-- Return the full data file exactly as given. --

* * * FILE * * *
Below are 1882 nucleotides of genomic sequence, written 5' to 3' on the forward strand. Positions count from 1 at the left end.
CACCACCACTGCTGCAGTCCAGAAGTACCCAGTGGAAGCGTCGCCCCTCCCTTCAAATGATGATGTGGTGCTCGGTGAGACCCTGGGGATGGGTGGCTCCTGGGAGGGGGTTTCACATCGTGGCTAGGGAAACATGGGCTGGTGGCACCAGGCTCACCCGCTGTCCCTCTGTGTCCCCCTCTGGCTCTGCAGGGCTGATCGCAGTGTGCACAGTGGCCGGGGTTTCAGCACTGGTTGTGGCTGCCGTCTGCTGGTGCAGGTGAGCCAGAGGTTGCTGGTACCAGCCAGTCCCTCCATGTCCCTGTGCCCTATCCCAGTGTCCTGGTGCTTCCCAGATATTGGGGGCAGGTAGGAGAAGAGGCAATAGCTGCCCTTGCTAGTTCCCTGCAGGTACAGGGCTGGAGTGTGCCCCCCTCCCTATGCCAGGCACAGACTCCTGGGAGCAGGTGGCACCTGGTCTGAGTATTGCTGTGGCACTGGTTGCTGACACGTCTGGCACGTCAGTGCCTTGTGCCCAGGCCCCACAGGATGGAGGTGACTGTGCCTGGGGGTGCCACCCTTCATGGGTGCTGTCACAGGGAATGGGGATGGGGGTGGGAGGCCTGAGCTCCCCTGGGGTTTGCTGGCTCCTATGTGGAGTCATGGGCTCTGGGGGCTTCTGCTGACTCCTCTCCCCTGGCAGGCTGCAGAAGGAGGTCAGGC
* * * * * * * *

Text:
Below are 1882 nucleotides of genomic sequence, written 5' to 3' on the forward strand. Positions count from 1 at the left end.
CACCACCACTGCTGCAGTCCAGAAGTACCCAGTGGAAGCGTCGCCCCTCCCTTCAAATGATGATGTGGTGCTCGGTGAGACCCTGGGGATGGGTGGCTCCTGGGAGGGGGTTTCACATCGTGGCTAGGGAAACATGGGCTGGTGGCACCAGGCTCACCCGCTGTCCCTCTGTGTCCCCCTCTGGCTCTGCAGGGCTGATCGCAGTGTGCACAGTGGCCGGGGTTTCAGCACTGGTTGTGGCTGCCGTCTGCTGGTGCAGGTGAGCCAGAGGTTGCTGGTACCAGCCAGTCCCTCCATGTCCCTGTGCCCTATCCCAGTGTCCTGGTGCTTCCCAGATATTGGGGGCAGGTAGGAGAAGAGGCAATAGCTGCCCTTGCTAGTTCCCTGCAGGTACAGGGCTGGAGTGTGCCCCCCTCCCTATGCCAGGCACAGACTCCTGGGAGCAGGTGGCACCTGGTCTGAGTATTGCTGTGGCACTGGTTGCTGACACGTCTGGCACGTCAGTGCCTTGTGCCCAGGCCCCACAGGATGGAGGTGACTGTGCCTGGGGGTGCCACCCTTCATGGGTGCTGTCACAGGGAATGGGGATGGGGGTGGGAGGCCTGAGCTCCCCTGGGGTTTGCTGGCTCCTATGTGGAGTCATGGGCTCTGGGGGCTTCTGCTGACTCCTCTCCCCTGGCAGGCTGCAGAAGGAGGTCAGGC